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Robotic Hysterectomy for Endometrial Cancer

A minimally invasive approach to treat endometrial cancer
July 17, 2008 at 3:00 PM CDT
(20:00 UTC)
From Northwestern Memorial Hospital, Chicago, Illinois
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OBGYN: M. Patrick Lowe, MD, renowned robotic surgeon and gynecologic oncologist at Northwestern Memorial Hospital, will demonstrate the use of robotic surgery to treat endometrial cancer via a live interactive webcast on Thursday, July 17 at 3:00 p.m. CDT.

Dr. Lowe, director of the robotics and minimally invasive surgical program for the Division of Gynecologic Oncology at Northwestern University's Feinberg School of Medicine, was among the early adopters of robotics to treat gynecologic malignancies, citing precision, improved dexterity and superior patient outcomes among the benefits.  MORE...
OBGYN: M. Patrick Lowe, MD, renowned robotic surgeon and gynecologic oncologist at Northwestern Memorial Hospital, will demonstrate the use of robotic surgery to treat endometrial cancer via a live interactive webcast on Thursday, July 17 at 3:00 p.m. CDT.

Dr. Lowe, director of the robotics and minimally invasive surgical program for the Division of Gynecologic Oncology at Northwestern University's Feinberg School of Medicine, was among the early adopters of robotics to treat gynecologic malignancies, citing precision, improved dexterity and superior patient outcomes among the benefits.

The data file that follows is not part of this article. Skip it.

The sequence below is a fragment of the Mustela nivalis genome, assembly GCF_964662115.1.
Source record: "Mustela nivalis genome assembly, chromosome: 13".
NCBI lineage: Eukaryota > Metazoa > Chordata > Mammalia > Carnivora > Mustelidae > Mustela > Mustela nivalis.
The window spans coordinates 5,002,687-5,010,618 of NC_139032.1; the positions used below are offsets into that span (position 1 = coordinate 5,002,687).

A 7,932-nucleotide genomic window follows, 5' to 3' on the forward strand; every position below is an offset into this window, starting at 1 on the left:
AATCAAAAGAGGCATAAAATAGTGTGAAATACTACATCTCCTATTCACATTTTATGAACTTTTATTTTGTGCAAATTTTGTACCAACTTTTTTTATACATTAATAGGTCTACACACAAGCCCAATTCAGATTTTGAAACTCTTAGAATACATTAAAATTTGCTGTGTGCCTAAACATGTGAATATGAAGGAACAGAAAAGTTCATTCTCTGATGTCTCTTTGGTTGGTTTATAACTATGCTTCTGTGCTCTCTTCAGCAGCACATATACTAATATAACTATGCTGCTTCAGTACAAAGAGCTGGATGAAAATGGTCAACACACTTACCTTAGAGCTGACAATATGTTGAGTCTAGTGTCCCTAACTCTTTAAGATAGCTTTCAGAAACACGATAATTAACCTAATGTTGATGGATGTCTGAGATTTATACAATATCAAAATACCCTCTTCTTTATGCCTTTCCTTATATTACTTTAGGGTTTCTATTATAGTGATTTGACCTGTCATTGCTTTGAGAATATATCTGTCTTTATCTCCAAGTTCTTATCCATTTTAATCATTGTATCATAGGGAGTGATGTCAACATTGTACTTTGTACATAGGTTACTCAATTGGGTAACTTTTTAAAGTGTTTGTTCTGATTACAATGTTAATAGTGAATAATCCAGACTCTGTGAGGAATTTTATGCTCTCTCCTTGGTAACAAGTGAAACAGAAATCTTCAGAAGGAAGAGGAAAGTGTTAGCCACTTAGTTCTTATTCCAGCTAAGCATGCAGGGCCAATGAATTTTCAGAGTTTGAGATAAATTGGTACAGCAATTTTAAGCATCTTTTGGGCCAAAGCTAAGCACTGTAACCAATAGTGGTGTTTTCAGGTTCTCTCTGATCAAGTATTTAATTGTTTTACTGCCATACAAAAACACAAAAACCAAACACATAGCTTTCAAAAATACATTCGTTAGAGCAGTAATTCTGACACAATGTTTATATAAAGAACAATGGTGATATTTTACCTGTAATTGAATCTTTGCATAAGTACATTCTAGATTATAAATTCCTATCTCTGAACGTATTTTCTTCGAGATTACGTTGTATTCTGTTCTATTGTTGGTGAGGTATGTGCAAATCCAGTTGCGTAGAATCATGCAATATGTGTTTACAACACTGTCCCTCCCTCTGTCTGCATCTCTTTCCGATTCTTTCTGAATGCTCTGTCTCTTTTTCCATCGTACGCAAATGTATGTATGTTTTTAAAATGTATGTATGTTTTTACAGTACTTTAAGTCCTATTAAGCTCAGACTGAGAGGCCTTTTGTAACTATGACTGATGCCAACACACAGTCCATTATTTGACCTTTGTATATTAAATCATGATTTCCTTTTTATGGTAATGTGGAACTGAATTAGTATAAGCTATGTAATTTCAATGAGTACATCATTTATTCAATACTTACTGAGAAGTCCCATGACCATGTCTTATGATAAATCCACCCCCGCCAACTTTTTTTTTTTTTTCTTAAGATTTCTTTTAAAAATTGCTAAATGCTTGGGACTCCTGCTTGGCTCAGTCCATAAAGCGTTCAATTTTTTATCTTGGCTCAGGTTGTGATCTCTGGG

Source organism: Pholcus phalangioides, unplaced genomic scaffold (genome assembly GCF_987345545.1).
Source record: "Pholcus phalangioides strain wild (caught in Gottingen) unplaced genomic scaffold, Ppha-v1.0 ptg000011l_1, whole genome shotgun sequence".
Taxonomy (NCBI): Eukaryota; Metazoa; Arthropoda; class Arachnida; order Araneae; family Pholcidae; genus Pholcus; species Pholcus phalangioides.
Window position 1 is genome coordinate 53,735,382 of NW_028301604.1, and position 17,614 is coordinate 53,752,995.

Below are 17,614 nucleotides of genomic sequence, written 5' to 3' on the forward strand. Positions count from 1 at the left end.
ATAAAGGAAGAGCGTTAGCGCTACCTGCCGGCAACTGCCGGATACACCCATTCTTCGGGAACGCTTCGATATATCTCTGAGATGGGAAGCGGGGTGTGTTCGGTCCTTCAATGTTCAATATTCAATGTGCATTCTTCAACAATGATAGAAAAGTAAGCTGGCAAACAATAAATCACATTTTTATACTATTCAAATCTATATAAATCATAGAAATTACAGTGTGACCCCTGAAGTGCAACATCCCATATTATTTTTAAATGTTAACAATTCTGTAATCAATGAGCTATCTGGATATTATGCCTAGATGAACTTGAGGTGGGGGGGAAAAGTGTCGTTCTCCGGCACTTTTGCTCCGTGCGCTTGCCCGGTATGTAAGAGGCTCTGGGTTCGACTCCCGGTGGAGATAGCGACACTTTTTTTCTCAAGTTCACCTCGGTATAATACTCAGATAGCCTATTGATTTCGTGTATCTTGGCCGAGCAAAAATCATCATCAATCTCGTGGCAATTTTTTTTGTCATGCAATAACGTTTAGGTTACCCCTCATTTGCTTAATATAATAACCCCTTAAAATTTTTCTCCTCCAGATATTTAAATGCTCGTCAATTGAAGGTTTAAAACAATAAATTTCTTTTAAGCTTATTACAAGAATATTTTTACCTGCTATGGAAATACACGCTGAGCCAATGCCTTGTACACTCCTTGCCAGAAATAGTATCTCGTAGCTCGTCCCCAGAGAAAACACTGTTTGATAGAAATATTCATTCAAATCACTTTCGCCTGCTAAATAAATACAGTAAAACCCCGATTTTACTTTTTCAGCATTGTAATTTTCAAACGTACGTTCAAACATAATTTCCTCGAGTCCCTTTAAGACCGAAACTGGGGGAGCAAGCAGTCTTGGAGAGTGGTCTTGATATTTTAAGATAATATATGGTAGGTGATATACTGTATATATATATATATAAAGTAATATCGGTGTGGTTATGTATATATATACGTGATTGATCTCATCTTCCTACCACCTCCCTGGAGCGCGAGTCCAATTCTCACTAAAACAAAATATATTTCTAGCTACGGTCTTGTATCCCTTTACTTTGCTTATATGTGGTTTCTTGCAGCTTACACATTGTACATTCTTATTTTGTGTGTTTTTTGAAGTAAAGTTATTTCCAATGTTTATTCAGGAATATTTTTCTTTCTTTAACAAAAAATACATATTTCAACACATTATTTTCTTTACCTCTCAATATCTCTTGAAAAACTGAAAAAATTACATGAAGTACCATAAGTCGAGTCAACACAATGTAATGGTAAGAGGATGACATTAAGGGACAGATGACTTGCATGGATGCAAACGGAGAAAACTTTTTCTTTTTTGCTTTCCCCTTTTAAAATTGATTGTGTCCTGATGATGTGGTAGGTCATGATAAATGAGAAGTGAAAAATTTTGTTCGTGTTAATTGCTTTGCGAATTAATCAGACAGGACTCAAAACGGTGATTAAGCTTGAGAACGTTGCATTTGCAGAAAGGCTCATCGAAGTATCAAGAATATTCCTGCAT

"Women diagnosed with a gynecologic malignancy want the shortest route leading back to a degree of normalcy post treatment," says Lowe. "Robotic surgery offers the path of least resistance, combining shorter recovery times with superior outcomes."

Northwestern Memorial is home to the only dedicated surgical robotics program for gynecologic malignancies in Illinois, and one of only a few in the country. Lowe has been using robotics for gynecology patients since 2006, shortly after it was approved for use by the Food and Drug Administration, and treats an estimated 50 percent of all endometrial cancer patients and 60 percent of all cervical cancer patients using minimally invasive robotic surgery.

When compared to traditional surgery, studies have demonstrated that minimally invasive procedures for the treatment of endometrial cancer offer patients similar survival with the added benefits of a shorter hospital stay, quicker recovery, decreased blood loss during surgery, decreased pain and improved quality of life. In addition, patients experience less scarring and reduced incidence of infection. This is encouraging news to the thousands of women diagnosed with some form of gynecologic cancer annually.

"Surgical robotics provides improved visualization, dexterity and precision over current conventional laparoscopy and expands the range of surgical options for many of our patients at Northwestern," says Lowe. "We are not advocating for an end to traditional procedures, as they will always remain viable options for combating this killer of women. We simply want women to be educated about all available treatments including minimally invasive surgery to fight this disease."

The July 17 webcast will include commentary from a colleague of Dr. Lowe who will address questions from viewers as Lowe performs a robotic hysterectomy to treat a patient diagnosed with endometrial cancer.

"It's important that patients understand the options available to them, and that physicians be aware of surgical advancements such as the application of robotic surgery for gynecology malignancies so they can educate and refer patients for specialized care," says Lowe.

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